Date of Award


Degree Type


Degree Name

Master of Science (MS)




Professor Ann Oaks


In legume cotyledons, asparagine is synthesized by a transfer of the amide nitrogen of glutamine to aspartate. The asparagine synthetase reaction requires ATP-Mg²⁺, aspartate and glutamine as substrates, although NH₄Cl can act as a rather inefficient nitrogen donor.

In this project, asparagine synthetase was studied in extracts from several maize tissues. Enzyme activity (in nmoles asparagine per 20 minutes per gram fresh weight) was about 30 in developing endosperm and root tips, 60 in developing embryos, and 150 in scutella and mature root of seedlings.

Asparagine (2.0 mM) resulted in a 50% inhibition of the reaction in endosperm extract; 10 mM asparagine on the other hand inhibited the mature root and scutellar reactions less than 30%. The potential end products AMP and ADP inhibited the mature root reaction pore strongly than the scutellar reaction. Glutamate (10 mM) did not inhibit the scutellar reaction.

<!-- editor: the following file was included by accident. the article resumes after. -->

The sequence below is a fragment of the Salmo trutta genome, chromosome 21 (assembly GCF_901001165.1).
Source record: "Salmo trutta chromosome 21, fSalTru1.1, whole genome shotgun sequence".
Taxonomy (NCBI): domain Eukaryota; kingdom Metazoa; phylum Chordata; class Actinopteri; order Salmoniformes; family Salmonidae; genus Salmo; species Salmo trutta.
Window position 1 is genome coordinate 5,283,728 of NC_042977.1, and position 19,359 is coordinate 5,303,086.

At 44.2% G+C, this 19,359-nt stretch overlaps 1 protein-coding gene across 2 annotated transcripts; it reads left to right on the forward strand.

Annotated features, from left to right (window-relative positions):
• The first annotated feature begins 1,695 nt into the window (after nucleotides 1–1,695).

The addition of 1.0% bovine serum albumin to a crude extract from mature roots did not affect enzyme activity; however albumin doubled enzyme activity in mature root extract that had been filtered through Sephadex.

Km values obtained for glutamine in embryo, scutellar, mature root and soybean cotyledon extracts were 1.6, 0.49, 0.59, and 0.18 mM, respectively. Km values for NH₄Cl were 4.0, 2.6, 2.6 and 2.9 mM. These values indicate that the soybean enzyme reacts much more efficiently with glutamine than with NH₄Cl, but that the enzyme from various maize tissues reacts only slightly better with glutamine.

Glutamine protected the enzyme from heat inactivation in extracts from four maize tissues; however, its effect on mature root enzyme was much less pronounced than on embryo, scutellar or endosperm enzyme. NH₄Cl had little effect on the rate of inactivation in any of the four extracts.

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